Once at the hospital I sat with the dietician as she taught me how to carb count. The entire visit Kurtis had marker in hand. Standing in front of a flip chart he wrote time & time again in big 7 year old letters “I HATE DIABETES” “I HATE DIABETES” “I HATE DIABETES”. It hurt so much to watch but I knew it was good for him to get it out. Me? I was on robot mode. Survival. Take it in. Learn it. Function. Sacrifice emotion for taking good care of my baby. Helping him through this time so that he accepted & transitioned into such a terrible diagnosis.

Once home, I explained to Cayla what had happened during that day. She was 9 & a mature 9. She grasped it fairly easily & knew she had to step back & let me care for Kurtis for a little while. Closing into supper time I explained to Kurtis that just like Mommy he will test his blood & take a needle. That’s where it didn’t go so well. Testing his sugar was a bit of challenge but doable. He tested at 32 mmol/L. I explained to him that he really needed his insulin to bring his sugar down as I didn’t want to have to take him to the hospital & have someone else do it. He didn’t care. He just didn’t want the needle.

After about an hour of trying to convince him, going into another room & having a little cry on my own, I called my Mom. Knowing she had been through worse then me with my diagnosis, I asked for her help. When Mom arrived my head was spinning, Kurtis was crying & Cayla was trying to keep the calm in a whirlwind of frenzy. I was also angry because his father wasn’t present in a time we all needed him.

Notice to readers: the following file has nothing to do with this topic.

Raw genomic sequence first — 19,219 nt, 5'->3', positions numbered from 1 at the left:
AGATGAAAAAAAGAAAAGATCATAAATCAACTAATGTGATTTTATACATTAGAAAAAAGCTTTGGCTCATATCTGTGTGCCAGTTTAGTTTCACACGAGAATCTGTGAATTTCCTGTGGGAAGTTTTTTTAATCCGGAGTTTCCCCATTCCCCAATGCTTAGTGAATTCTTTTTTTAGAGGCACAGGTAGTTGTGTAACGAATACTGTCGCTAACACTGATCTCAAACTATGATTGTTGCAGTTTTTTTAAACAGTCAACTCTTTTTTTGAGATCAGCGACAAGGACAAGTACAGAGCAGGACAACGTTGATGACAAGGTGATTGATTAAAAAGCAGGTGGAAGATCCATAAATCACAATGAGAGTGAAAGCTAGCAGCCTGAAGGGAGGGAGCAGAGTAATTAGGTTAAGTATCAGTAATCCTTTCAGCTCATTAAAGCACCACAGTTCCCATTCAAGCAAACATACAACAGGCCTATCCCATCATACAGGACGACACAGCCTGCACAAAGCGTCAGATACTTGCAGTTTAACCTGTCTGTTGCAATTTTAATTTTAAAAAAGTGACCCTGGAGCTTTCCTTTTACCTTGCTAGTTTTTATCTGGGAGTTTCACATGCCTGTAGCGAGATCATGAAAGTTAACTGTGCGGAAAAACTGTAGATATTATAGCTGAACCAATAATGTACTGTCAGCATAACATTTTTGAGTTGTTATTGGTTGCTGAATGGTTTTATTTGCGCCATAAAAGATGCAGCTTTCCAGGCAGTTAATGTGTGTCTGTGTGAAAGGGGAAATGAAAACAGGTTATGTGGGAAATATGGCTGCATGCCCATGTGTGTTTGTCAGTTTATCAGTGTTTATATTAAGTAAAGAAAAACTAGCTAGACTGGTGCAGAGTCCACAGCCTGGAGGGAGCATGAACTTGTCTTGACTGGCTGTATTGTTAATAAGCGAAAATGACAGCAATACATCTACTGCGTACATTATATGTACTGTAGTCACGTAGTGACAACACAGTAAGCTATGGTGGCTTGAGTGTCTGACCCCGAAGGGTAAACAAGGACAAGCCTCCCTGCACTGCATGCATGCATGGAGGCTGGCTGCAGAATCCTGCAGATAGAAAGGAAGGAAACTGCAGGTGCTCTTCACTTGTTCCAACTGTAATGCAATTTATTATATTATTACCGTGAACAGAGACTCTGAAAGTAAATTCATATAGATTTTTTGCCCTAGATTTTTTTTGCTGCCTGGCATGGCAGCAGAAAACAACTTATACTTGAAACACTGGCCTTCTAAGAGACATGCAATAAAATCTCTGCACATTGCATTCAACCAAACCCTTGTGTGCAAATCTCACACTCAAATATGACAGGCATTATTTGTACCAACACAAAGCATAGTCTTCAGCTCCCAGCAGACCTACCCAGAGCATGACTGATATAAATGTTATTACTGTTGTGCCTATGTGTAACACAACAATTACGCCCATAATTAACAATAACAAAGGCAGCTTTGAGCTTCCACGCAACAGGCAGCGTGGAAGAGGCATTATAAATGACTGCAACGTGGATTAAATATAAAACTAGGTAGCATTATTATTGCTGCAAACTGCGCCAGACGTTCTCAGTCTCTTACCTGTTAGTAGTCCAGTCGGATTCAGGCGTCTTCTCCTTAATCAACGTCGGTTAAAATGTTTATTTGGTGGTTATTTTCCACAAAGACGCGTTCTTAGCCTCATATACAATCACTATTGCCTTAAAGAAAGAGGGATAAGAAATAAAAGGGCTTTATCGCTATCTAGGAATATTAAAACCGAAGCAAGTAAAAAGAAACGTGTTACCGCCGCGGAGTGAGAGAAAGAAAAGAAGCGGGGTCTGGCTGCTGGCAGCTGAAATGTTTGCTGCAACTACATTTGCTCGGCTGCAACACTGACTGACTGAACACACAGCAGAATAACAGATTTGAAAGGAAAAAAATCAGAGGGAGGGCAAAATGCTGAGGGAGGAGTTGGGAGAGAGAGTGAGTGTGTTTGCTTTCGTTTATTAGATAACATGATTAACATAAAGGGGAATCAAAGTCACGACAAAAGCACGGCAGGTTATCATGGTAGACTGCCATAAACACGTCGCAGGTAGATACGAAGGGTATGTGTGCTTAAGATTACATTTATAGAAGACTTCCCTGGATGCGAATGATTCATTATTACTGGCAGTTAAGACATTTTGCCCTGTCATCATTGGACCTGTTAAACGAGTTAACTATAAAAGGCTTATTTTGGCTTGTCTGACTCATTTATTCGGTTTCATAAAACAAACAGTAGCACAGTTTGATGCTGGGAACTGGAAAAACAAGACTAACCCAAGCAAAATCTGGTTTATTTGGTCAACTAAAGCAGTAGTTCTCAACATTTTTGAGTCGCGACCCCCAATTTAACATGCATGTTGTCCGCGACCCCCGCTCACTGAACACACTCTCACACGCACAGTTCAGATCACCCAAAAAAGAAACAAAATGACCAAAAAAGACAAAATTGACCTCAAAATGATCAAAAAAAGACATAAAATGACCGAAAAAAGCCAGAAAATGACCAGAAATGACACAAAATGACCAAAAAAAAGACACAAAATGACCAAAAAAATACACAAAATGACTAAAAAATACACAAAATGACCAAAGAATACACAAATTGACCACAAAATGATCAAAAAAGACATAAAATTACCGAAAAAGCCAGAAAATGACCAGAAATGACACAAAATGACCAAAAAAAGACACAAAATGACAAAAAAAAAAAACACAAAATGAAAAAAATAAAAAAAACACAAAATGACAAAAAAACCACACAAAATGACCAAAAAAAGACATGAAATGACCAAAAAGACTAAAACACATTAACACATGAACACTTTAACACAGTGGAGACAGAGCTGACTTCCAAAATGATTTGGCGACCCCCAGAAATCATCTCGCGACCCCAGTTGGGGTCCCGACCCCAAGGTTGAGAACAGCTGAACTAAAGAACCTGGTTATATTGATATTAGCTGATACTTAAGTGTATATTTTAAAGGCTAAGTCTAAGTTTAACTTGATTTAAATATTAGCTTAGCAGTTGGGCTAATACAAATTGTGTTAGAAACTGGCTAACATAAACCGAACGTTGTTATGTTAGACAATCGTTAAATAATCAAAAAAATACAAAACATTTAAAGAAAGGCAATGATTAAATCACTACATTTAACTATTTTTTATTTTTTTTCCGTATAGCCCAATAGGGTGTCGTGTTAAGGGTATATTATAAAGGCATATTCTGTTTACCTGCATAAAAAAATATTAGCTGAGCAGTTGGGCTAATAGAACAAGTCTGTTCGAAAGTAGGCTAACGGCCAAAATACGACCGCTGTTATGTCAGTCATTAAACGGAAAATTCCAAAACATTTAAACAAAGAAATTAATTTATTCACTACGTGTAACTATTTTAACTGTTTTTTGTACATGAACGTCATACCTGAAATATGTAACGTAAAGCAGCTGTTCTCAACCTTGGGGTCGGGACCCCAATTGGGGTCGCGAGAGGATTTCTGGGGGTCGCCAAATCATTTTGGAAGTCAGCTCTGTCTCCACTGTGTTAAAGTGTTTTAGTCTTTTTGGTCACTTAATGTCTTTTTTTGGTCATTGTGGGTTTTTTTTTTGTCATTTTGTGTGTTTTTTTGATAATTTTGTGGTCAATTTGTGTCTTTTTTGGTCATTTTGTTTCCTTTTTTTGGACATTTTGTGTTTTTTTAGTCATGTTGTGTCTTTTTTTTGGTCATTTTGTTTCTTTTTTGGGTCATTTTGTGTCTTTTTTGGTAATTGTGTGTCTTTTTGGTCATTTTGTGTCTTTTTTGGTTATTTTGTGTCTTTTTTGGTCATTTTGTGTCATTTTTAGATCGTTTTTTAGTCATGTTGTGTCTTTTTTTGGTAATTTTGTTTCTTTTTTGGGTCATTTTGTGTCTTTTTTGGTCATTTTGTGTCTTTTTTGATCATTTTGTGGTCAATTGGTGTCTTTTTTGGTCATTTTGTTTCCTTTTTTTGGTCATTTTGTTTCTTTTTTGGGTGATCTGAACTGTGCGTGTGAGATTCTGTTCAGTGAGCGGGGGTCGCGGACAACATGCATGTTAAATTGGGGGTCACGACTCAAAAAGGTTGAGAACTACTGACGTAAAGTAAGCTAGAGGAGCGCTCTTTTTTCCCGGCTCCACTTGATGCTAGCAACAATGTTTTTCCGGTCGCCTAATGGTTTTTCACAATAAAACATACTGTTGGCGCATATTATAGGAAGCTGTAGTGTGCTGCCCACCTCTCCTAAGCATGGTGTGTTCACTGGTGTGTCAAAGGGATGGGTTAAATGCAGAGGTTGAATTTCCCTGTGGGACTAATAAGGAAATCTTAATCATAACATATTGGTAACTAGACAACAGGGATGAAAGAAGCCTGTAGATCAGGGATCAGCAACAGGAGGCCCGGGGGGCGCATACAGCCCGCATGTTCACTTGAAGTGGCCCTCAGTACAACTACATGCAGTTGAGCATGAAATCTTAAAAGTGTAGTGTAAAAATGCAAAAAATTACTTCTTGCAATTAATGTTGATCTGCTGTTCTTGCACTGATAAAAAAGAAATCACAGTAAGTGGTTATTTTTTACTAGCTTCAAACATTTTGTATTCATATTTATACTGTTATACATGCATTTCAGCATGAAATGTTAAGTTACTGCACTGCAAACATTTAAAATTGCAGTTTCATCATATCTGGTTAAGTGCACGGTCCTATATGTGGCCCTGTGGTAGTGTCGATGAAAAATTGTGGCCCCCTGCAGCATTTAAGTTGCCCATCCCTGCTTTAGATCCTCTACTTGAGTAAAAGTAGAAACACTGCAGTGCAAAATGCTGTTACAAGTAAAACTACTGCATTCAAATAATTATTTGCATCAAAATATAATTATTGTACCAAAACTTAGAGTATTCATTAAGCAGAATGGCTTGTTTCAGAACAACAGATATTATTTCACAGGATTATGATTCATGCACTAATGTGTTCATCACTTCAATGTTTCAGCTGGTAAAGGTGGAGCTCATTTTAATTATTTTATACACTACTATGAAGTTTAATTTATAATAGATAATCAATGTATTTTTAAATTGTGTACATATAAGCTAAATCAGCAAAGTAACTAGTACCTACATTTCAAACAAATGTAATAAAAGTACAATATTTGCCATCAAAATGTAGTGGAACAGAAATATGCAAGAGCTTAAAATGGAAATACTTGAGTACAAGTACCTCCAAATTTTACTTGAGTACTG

In my mind I can still see Kurtis sitting on the kitchen chair on an angle from the table explaining to me in tears how he doesn’t want the needle & his rationale as to why he doesn’t need it. His eyes swollen with tears pleaded to me & it broke my heart. Thankfully my Mom had already been through the heartache of my diagnosis at age 5. She had raised a child with Type 1.

In her calm, she finally convinced Kurtis to let me inject in his arm.

After I got the kids settled to bed, I cried & cried. I felt it was my fault. I caused this.

How did I move forward? My Mom asked me a question that changed my attitude which helped me transition to a Mom accepting she has a child with Type 1 diabetes. “Would you have had him if you knew he would get Type 1?”

No regrets. It sucks but attitude & the choice to transition to a new life is essential to living life with Diabetes Beyond Borders. This year is another Diabeteversary. October 31, 2013 Kurtis has lived with Type 1 for 13 years. The transition continues.

Losing and Loving It

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Losing and Loving It

Eden is SO busy!! This incredible young lady has energy abounding!!

Only a few days from the finish line of finishing her University Education, she has her nose to the grind. BUT….she has made the time to share with us more of her tips & tricks on her journey to losing weight in a healthy way while living with Type 1 diabetes.

Here is some more insight & inspiration….thank you Eden!!

“Hello Everyone,

Since I had an eventful couple days, I have not been able to post (after Saturday you will get one from me daily I promise!) So I weighed myself today and I lost 1.5 pounds….after a major plateau for a couple weeks and I am finally 172 pounds!!!!! SO HAPPY! Let me tell you I am learning a lot from about my own body on this journey!

I even learned a couple things this week.

First thing, I learned that cutting your sweetener intake ACTUALLY reduces your waist line. Now I am sure most of you use Splenda on EVERYTHING…believe me I did. On average I would use anywhere from 3-12 packets a day. In the last couple of months, I have been losing weight one week and having a plateau for 4…but as soon as I started using Truvia (Stevia) and using 1 Splenda with it, I started to see a change again. So if you can mix the Stevia and Splenda up, or just use Stevia.